Monday, March 01, 2010

And Now For Something Completely Political

Monday Cartoon Day

Between 1945 and 1949 Al Hirschfeld did the cover for the American political monthly The American Mercury. According to wikipedia the magazine was founded in 1924 by H. L. Mencken and drama critic George Jean Nathan and it was a platform for political essays by the nations most important writers. In 1945, while editing the magazine, Lawrence Spivak created a radio program called American Mercury Presents Meet the Press. Brought to television on November 6, 1947, the show shed the first three words of its name — and remains the single longest-running news program in television, a fixture on NBC every Sunday.

Hirschfeld color covers must have been a big attraction as well, although most of the people caricatured won't mean anything to us today. I have quite a few of these magazines, more than I can show here, but scanning them in takes quite a bit of time, so I will have to give you the rest later. I don't remember ever seeing them in any of the Hirschfeld books, but given the fact that he did this for several years, they must at least have been mentioned. And Hirschfeld caricature of Roosevelt must have been reprinted somewhere. Hirschfeld did less and less in the later years until finally the regular art editor Adler took over the covers in Hirschfeld's style. I do recall reading he was quite displeased by that.


Alex said...

Hirschfeld appeared in LIFE, most of the art associated with theater and movies. They're worth a look.

August 2 1937
p6-7, 9: Al Hirschfeld; "Speaking of Pictures...these are photo-doodles"; Hirschfeld transforms photo of famous people into other famous people, i.e. Gertrude Stein into Albert Einstein

November 3 1941
p7: Al Hirschfeld; "Suspicion" movie ad with small caricature of Alfred Hitchcock

November 22 1943
p83: Al Hirschfeld; "Thousands Cheer" movie ad with 18 caricatures

November 11 1946
p116-117: Al Hirschfeld; "Lindsay & Crouse"

August 9 1948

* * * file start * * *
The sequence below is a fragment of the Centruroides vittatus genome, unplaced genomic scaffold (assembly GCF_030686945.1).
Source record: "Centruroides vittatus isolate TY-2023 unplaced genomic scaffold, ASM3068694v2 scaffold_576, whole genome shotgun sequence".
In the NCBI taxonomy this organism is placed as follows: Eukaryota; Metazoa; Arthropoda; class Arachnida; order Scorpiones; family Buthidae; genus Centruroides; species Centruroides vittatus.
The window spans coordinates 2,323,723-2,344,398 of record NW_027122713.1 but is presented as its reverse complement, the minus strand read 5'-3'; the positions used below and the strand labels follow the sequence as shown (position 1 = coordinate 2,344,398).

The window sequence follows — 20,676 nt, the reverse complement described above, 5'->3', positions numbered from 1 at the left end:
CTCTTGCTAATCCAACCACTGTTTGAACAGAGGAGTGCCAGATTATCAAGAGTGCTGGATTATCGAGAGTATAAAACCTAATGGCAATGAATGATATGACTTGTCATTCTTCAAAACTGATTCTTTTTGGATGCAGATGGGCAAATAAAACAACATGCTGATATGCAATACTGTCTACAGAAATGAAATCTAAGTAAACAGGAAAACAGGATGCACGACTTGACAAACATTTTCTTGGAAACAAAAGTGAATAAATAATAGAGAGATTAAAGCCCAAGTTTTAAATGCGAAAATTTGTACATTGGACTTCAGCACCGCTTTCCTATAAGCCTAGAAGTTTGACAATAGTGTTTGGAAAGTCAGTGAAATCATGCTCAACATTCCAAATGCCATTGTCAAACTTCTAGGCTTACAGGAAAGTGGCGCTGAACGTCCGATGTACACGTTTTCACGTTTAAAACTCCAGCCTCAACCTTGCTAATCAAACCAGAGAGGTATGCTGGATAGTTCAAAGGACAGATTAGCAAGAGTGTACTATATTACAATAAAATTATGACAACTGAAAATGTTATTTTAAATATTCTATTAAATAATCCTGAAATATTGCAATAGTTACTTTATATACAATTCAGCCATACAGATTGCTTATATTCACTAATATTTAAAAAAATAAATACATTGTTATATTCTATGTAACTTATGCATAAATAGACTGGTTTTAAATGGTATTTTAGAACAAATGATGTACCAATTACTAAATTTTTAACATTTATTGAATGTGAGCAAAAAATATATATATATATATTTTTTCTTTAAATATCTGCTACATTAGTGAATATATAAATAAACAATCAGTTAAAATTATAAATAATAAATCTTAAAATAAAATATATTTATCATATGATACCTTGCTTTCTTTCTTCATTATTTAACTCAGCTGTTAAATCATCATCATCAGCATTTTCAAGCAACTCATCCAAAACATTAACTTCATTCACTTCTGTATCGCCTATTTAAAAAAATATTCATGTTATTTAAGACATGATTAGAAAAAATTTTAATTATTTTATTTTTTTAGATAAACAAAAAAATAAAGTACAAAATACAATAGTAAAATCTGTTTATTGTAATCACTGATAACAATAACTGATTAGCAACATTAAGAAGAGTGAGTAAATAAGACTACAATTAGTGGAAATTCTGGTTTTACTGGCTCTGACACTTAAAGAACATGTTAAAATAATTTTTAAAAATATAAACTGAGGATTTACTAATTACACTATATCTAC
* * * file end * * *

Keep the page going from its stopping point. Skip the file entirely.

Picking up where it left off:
p12: Al Hirschfeld; "A Foreign Affair" movie ad

November 1 1948
p104: Al Hirschfeld; "Miss Tatlock's Millions" movie ad's+Millions&lr=lang_en&as_pt=MAGAZINES&cd=5#v=onepage&q=Miss%20Tatlock's%20Millions&f=false

November 8 1948
p112: Al Hirschfeld; "Miss Tatlock's Millions" movie ad's+Millions&lr=lang_en&as_pt=MAGAZINES&cd=1#v=onepage&q=william%20bendix%20Miss%20Tatlock's%20Millions&f=false

November 15 1948
p122: Al Hirschfeld; "Miss Tatlock's Millions" movie ad

November 22 1948
p21: Al Hirschfeld; "Miss Tatlock's Millions" movie ad

February 16 1953
p48: Al Hirschfeld; background drawing for Anita Loos in Ballantine Ale ad's+best+friend&lr=lang_en&as_pt=MAGAZINES&cd=10#v=onepage&q=&f=false

Tedley said...



Like everyone else, I'm familiar with Hisrchfeld's line drawings. But these -- these are breathtaking! Thank you for posting them.. said...

Mercury Press continued to exist as the publisher of the Magazine of Fantasy and Science Fiction at least until 2001, when that magazine was sold to Spilogale. I don't know whether Mercury Press exists at all now.

Ger Apeldoorn said...


Mercury Press also started Ellery Queen magazine, but I think they sold that as well.

Bhob said...

Little known fact: Mercury Press also had its own humor magazine. Charles Angoff, the managing editor of The American Mercury, also edited the humor publication, which (as well as I can establish) was titled The Book of Wit & Humor. Mercury published at least one issue in 1953, using the same cover stock and digest-size format as Ellery Queen's and F&SF. I once owned this magazine, and I'd love to see it again if anyone has a copy.

Bhob @ Potrzebie